Stock market benchmarks gained ground again on Wednesday morning, with more good news in the fight against the coronavirus spurring follow-on buying after Tuesday's big jump. Researchers have apparently found some promising drug treatments that might be able to fight the virus, and the potential quick removal of the epidemic from the list of worries plaguing market participants was welcome. As of 11:15 a.m. EST today, the Dow Jones Industrial Average (DJINDICES:^DJI) was up 304 points to 29,112. The S&P 500 (SNPINDEX:^GSPC) had risen 27 points to 3,324, and the Nasdaq Composite (NASDAQINDEX:^IXIC) picked up 26 points to 9,494.

Earnings season isn't over yet, and automaker Ford Motor (NYSE:F) wasn't able to hit the accelerator pedal the way that some shareholders had hoped to see. Meanwhile, coal miner Peabody Energy (NYSE:BTU) saw its shares soar on news that activist investors have come to terms with the company in an agreement that could help its long-term prospects.

Ford's stuck in reverse

Shares of Ford dropped 10% after the automaker reported its fourth-quarter financial results. Despite assertions that portions of the global giant's business did well, investors weren't pleased with what they saw from Ford overall.

Ford F-150 pickup at a marina in front of two large boats.

The Ford F-150 pickup. Image source: Ford Motor.

Headline numbers were uniformly problematic. Revenue dropped 5% year over year, and the automaker saw an unexpectedly wide net loss of $1.7 billion for the period. Even after accounting for some one-time items, adjusted earnings per share were down by 60% from year-ago levels, and adjusted free cash flow fell by two-thirds.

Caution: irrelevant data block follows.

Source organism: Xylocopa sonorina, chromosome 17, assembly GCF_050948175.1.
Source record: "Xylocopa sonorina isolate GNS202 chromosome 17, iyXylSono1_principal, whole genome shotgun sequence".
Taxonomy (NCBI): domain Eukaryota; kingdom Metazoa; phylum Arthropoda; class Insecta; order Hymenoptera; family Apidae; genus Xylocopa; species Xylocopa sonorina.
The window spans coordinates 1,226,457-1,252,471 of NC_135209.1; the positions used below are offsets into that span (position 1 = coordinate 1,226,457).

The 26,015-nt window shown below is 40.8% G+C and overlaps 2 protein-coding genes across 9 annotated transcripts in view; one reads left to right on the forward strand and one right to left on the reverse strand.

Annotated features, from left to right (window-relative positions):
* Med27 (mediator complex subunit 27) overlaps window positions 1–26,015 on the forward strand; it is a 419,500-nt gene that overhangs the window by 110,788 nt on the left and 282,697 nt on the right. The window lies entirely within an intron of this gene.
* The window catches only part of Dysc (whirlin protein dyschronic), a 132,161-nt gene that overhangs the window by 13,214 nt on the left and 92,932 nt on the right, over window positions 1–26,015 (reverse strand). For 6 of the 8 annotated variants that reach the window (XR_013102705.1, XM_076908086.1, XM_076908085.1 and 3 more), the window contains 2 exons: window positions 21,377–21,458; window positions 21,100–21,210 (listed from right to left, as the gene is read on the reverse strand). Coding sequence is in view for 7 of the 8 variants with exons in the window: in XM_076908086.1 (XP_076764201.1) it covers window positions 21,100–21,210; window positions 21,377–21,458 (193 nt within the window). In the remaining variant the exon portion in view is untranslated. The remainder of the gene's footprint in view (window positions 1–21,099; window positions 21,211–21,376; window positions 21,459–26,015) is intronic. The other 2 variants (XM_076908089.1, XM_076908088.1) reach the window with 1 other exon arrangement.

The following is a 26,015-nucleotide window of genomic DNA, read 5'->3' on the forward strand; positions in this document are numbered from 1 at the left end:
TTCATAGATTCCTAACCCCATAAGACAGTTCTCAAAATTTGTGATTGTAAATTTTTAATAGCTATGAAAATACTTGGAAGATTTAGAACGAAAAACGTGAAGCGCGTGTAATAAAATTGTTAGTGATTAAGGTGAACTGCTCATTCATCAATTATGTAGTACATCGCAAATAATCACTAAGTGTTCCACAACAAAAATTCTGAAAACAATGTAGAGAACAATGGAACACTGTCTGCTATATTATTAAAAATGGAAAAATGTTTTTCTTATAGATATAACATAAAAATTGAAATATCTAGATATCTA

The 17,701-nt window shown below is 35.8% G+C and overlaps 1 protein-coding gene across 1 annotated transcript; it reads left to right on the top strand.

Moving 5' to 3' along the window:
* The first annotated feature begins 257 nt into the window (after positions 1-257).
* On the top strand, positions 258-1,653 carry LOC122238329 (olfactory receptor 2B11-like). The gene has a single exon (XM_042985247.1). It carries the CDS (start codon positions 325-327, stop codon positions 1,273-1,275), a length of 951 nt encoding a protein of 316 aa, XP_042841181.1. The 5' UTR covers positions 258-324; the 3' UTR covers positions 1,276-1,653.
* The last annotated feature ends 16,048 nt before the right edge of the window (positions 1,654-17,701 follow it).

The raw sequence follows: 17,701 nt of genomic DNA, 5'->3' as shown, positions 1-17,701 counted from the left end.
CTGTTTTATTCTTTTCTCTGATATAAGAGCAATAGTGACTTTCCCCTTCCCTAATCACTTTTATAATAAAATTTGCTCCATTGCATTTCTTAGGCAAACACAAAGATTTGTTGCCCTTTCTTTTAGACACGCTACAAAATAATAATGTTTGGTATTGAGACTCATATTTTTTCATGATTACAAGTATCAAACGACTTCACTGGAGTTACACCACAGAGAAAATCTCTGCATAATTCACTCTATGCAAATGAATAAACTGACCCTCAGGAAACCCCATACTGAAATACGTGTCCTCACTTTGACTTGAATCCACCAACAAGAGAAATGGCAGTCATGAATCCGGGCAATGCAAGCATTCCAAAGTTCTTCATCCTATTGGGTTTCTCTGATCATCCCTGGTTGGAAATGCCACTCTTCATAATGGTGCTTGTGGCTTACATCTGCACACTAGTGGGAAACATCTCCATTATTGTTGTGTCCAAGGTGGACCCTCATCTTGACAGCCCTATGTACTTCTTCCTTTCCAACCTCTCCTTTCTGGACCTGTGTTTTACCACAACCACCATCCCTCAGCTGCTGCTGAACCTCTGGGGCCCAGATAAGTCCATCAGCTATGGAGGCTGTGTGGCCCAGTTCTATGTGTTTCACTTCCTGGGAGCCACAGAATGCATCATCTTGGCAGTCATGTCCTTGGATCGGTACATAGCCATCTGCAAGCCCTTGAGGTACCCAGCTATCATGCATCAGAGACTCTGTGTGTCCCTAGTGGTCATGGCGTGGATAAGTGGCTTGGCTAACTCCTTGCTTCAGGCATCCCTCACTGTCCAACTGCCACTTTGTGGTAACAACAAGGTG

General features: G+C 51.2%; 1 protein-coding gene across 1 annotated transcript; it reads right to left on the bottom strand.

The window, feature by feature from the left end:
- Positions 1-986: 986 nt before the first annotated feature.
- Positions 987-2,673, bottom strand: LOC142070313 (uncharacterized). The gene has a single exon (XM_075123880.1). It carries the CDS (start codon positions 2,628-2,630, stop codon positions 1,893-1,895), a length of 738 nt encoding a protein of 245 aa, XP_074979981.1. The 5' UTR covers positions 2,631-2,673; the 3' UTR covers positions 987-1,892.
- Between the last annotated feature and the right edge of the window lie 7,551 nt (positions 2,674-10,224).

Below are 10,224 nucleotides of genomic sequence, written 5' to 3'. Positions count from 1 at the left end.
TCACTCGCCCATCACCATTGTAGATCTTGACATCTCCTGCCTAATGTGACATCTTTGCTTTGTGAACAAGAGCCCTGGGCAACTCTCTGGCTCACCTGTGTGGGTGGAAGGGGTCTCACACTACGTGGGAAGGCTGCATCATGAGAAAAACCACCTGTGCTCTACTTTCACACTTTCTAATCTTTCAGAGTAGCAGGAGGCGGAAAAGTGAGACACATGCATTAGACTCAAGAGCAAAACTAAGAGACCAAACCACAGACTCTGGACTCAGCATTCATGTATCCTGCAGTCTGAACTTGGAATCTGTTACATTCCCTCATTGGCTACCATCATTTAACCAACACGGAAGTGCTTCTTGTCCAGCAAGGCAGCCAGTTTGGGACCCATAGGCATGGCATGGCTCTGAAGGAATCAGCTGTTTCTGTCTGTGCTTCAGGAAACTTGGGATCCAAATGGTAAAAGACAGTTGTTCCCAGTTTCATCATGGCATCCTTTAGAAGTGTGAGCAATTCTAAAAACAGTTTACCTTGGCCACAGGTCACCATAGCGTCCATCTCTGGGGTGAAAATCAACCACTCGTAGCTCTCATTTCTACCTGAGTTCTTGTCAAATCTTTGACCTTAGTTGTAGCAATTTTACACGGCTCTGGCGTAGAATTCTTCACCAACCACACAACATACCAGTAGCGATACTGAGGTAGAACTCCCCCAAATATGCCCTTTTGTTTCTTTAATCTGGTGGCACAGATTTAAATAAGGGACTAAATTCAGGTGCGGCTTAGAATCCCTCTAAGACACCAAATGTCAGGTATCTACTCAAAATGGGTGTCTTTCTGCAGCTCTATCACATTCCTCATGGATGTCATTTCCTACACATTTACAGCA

Ford tried to accentuate the good parts of its report. Europe posted a modest pre-tax operating profit for the quarter, reversing year-ago losses, and Ford's operating losses in China were about 60% smaller than in the year-earlier period. Yet despite attempts to boost efficiency and cut structural costs, Ford had to deal with challenges with labor expenses, higher costs for new products, and lower launch volumes.

Its outlook for 2020 was also downbeat, as the company sees warranty-related costs eating into profits. With a lot of attention on the electric vehicle side of the auto industry right now, Ford's results show just how difficult it's been for legacy automakers recently.

A big day for Peabody

Shares of Peabody Energy soared 28% Wednesday morning. Investors reacted favorably to news of an agreement between the coal miner and its largest shareholder, Elliott Management.

Under the terms of the agreement, Elliott Management will appoint three new directors to the board, and work with Peabody to pick a fourth director with mining operations experience. Peabody also agreed to nominate all four directors at its annual shareholder meeting in May.

Company executives seemed content with the deal. Board chairman Bob Malone said, "We're pleased to welcome these skilled and experienced professionals to our board," and Peabody pointed to a closer relationship with Elliott Management as potentially advantageous for all involved.

The stock has been in a steady slide for years, and the prospects for the coal industry remain uncertain. With Elliott on its side, though, Peabody hopes that it can get things turned around. At least for today, investors share the coal company's optimism.